On a concert stage on the Isle of Wight in 1970, Leonard Cohen dedicated a song to someone he “knew very well.” Trench-coated, unshaven and clearly stoned on something, a lost-looking Cohen spoke of his one-time muse and former lover. “I wrote this for Marianne. I hope she’s here, maybe she’s here. I hope she’s here, Marianne.”
Ten years earlier, Cohen, in his mid-20s and living off a government grant, had arrived on the Greek island of Hydra, a sun-baked bohemia for Aegean hipsters and the free-love crowd. “I saw this island, completely shining,” Cohen says, in the new documentary Marianne & Leonard: Words of Love. “I met a girl there, and I stayed.”
Marianne & Leonard: Words of Love is the wistful telling of the love affair and on-and-off co-habitation of the Montreal poet/novelist-turned-troubadour Cohen and Marianne Ihlen, the Norwegian-blonde inspiration behind the 1967 breakup song So Long, Marianne. (Cohen said his final goodbye to a dying Marianne by a poetic e-mail in 2016, before following her off the mortal coil four months later). The film is the work of the veteran British documentarian Nick Broomfield, who himself came to Hydra as a “lost 20-year-old" in 1968. He was befriended by Ihlen and was, he says, a lover of hers for a “short while.”
Broomfield is known for lurid films such as 1995′s Heidi Fleiss: Hollywood Madam or 1998′s controversial Kurt & Courtney, in which it is suggested that the iconic musician Kurt Cobain died not by suicide, but murder. Marianne & Leonard is much softer-boiled. Still, though Broomfield admits early in the film that he was “intoxicated by the beauty of their relationship," the film isn’t awestruck homage. Cohen, if you didn’t know already, was a bit of a jerk at times.
“Leonard incorporated the contradictions and the excesses of that era into his work,” Broomfield says, speaking from Sussex, England. “Far from painting himself as a kind of a saint, part of the strength of his work is that he’s very aware of his own curiosities and blemishes.” Phoning during a birthday party for his adult son, the director had climbed to the top of an old water mill to escape the noise below. “I’m afraid I’m a bit winded," he says.
Using talking heads, archival footage, taped recollections from the titular subjects and his own narration, Broomfield delves into the mystical notion of the artist-muse relationship. Cohen and Ihlen were almost young when they met on Hydra – he, a brooding writer; she, the charismatic abandoned wife of a Norwegian novelist. “I was his Greek muse who sat at his feet," Ihlen says in the film. “He was the creative one.”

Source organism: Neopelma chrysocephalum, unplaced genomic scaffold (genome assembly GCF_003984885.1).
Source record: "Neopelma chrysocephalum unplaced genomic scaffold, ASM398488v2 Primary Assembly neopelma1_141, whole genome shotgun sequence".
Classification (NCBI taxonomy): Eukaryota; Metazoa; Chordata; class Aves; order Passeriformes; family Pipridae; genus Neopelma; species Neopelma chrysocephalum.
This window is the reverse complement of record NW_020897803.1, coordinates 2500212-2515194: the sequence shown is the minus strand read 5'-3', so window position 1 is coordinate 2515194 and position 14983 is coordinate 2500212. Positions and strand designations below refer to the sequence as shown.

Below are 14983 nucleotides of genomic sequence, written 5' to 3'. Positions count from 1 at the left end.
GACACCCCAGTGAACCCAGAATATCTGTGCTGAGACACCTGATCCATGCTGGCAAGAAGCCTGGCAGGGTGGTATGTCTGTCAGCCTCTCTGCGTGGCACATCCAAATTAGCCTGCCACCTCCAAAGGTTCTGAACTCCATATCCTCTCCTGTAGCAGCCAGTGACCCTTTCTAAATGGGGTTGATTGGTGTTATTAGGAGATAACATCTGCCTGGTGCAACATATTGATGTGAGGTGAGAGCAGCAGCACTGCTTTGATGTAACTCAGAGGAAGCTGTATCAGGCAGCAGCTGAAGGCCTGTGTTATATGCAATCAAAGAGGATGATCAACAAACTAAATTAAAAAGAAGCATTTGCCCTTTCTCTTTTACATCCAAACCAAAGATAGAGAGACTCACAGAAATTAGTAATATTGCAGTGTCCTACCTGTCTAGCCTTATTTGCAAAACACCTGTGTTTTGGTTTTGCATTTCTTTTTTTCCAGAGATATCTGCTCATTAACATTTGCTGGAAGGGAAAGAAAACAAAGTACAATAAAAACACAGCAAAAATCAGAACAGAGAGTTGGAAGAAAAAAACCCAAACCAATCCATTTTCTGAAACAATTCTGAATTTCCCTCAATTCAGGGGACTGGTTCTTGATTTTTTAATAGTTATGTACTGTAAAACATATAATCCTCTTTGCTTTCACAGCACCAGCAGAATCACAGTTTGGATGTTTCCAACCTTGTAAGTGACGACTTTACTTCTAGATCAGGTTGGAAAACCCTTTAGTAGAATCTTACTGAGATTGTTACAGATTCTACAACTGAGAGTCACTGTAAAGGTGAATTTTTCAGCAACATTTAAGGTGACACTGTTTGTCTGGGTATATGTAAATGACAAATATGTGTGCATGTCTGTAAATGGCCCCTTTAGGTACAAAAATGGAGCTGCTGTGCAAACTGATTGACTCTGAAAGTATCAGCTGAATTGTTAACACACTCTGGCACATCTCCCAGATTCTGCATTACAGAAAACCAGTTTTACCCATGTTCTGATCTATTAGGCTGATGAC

Cohen was the creative one who wrote his second novel Beautiful Losers while on speed. He was also the creative one who came and went as he pleased. “It was a selfish life, but it didn’t seem so at the time,” Cohen says in a voice-over culled from an interview with filmmaker D.A. Pennebaker. “People close to me suffered, because I was always leaving, always trying to get away.”
According to Broomfield, Ihlen, a single mother at the time, never saw herself as the victim. “I don’t think she felt sad for herself. She was a very elegant person who was fascinated by life.”
In his song So Long, Marianne, a restless Cohen comes off as a bit of a cad. He accuses Marianne of being possessive, possibly deceitfully so: “Your fine spider web is fastening my ankle to a stone.”
Marianne is also blamed for Cohen losing his religion: “Well, you know that I love to live with you, but you make me forget so very much / I forget to pray for the angels, and then the angels forget to pray for us.”
Cohen is also hard on himself: “I’m cold as a new razor blade."
Ihlen’s excellent response to So Long, Marianne was pointedly nonchalant. She told Cohen the song couldn’t possibly be about her because he pronounced “Marianne” in a North American way, but that she was Norwegian.
Asked about his assessment of Cohen the man, Broomfield says he goes along with the candid thoughts of Aviva Cantor, the long-time common-law wife of Canadian poet Irving Layton, a close friend of Cohen’s. “He could love women from a distance, make them feel good, but he couldn’t give himself to them," she said of the I’m Your Man Lothario. "He couldn’t give himself away.”
Says Broomfield, “Aviva’s view of Leonard is the view I believe. It made sense to me.”
Whenever Cohen would make an important life choice, his pal Layton would ask, “Leonard, are you sure you’re doing the wrong thing?” Broomfield laughs at the quote. “That gets to Leonard Cohen’s character,” he says. "And I think you adore a person like that, too. After all, we all have that element in ourselves.”
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